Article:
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In mathematics, a combination is a selection of items from a set that has distinct members, such that the order of selection does not matter (unlike permutations). For example, given three fruits, say an apple, an orange and a pear, there are three combinations of two that can be drawn from this set: an apple and a pear; an apple and an orange; or a pear and an orange. More formally, a k-combination of a set S is a subset of k distinct elements of S. So, two combinations are identical if and only if each combination has the same members. (The arrangement of the members in each set does not matter.) If the set has n elements, the number of k-combinations, denoted as , is equal to the binomial coefficient

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• In mathematics, a combination is a selection of items from a set that has distinct members, such that the order of selection does not matter (unlike permutations). For example, given three fruits, say an apple, an orange and a pear, there are three combinations of two that can be drawn from this set: an apple and a pear; an apple and an orange; or a pear and an orange. More formally, a k-combination of a set S is a subset of k distinct elements of S. So, two combinations are identical if and only if each combination has the same members. (The arrangement of the members in each set does not matter.) If the set has n elements, the number of k-combinations, denoted as , is equal to the binomial coefficient which can be written using factorials as whenever , and which is zero when . This formula can be derived from the fact that each k-combination of a set S of n members has permutations so or . The set of all k-combinations of a set S is often denoted by . A combination is a combination of n things taken k at a time without repetition. To refer to combinations in which repetition is allowed, the terms k-selection, k-multiset, or k-combination with repetition are often used. If, in the above example, it were possible to have two of any one kind of fruit there would be 3 more 2-selections: one with two apples, one with two oranges, and one with two pears. Although the set of three fruits was small enough to write a complete list of combinations, this becomes impractical as the size of the set increases. For example, a poker hand can be described as a 5-combination (k = 5) of cards from a 52 card deck (n = 52). The 5 cards of the hand are all distinct, and the order of cards in the hand does not matter. There are 2,598,960 such combinations, and the chance of drawing any one hand at random is 1 / 2,598,960. (en)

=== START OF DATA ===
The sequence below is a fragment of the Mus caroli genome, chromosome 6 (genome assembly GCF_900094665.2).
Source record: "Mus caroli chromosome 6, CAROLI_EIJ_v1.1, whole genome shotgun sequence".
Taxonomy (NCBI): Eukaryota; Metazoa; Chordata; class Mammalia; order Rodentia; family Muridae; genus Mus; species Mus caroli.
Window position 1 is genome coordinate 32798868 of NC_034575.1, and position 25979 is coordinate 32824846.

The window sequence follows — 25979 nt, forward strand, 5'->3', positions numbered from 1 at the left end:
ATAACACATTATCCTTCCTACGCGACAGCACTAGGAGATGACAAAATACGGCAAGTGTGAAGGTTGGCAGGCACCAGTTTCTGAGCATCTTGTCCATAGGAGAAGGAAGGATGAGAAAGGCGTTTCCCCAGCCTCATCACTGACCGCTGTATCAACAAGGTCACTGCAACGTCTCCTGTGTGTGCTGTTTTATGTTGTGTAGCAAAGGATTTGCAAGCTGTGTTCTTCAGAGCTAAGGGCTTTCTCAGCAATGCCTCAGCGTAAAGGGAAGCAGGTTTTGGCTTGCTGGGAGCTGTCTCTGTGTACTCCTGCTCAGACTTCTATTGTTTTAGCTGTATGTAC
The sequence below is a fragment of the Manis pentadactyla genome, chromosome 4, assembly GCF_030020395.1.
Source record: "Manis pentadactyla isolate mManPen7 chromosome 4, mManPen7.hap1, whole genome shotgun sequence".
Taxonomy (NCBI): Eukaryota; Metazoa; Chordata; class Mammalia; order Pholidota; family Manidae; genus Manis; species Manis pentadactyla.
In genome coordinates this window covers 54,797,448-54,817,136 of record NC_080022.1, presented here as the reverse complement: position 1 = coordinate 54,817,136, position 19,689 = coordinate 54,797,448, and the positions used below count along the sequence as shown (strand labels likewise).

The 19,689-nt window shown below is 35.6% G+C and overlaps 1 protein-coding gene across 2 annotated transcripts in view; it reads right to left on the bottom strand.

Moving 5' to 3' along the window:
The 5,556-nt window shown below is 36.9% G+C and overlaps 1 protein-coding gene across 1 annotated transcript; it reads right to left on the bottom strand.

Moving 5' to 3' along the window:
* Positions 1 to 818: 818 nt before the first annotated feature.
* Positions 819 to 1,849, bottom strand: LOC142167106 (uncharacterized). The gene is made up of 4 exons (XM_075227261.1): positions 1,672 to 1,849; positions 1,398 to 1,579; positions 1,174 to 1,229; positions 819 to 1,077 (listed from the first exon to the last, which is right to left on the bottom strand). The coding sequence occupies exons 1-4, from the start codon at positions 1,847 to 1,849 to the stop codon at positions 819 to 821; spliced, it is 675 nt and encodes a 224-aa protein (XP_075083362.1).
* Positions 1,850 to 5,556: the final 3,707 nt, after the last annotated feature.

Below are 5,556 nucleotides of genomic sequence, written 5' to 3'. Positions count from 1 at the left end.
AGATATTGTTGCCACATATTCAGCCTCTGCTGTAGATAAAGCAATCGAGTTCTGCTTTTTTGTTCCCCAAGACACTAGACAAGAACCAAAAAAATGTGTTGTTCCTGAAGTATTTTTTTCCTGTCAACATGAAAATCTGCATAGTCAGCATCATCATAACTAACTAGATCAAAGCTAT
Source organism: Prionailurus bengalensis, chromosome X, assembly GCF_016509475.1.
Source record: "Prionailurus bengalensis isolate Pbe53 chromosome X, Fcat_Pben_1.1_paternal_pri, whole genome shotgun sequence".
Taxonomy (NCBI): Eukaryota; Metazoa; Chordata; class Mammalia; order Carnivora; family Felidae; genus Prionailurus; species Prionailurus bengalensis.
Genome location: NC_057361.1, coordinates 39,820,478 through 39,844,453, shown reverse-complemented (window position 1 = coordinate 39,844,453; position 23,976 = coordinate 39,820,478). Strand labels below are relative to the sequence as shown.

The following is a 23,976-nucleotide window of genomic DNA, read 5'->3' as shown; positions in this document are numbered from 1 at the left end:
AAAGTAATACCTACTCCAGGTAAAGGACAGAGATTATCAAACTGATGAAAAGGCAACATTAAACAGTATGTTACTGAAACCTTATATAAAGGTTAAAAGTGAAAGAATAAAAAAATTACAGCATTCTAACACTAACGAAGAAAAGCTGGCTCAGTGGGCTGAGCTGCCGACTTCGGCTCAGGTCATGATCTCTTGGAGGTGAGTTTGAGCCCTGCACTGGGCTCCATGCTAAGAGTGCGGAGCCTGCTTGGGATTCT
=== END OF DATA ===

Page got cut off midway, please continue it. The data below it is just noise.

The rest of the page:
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• November 2019 (en)
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• Proof (en)
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• In mathematics, a combination is a selection of items from a set that has distinct members, such that the order of selection does not matter (unlike permutations). For example, given three fruits, say an apple, an orange and a pear, there are three combinations of two that can be drawn from this set: an apple and a pear; an apple and an orange; or a pear and an orange. More formally, a k-combination of a set S is a subset of k distinct elements of S. So, two combinations are identical if and only if each combination has the same members. (The arrangement of the members in each set does not matter.) If the set has n elements, the number of k-combinations, denoted as , is equal to the binomial coefficient (en)
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• Combination (en)
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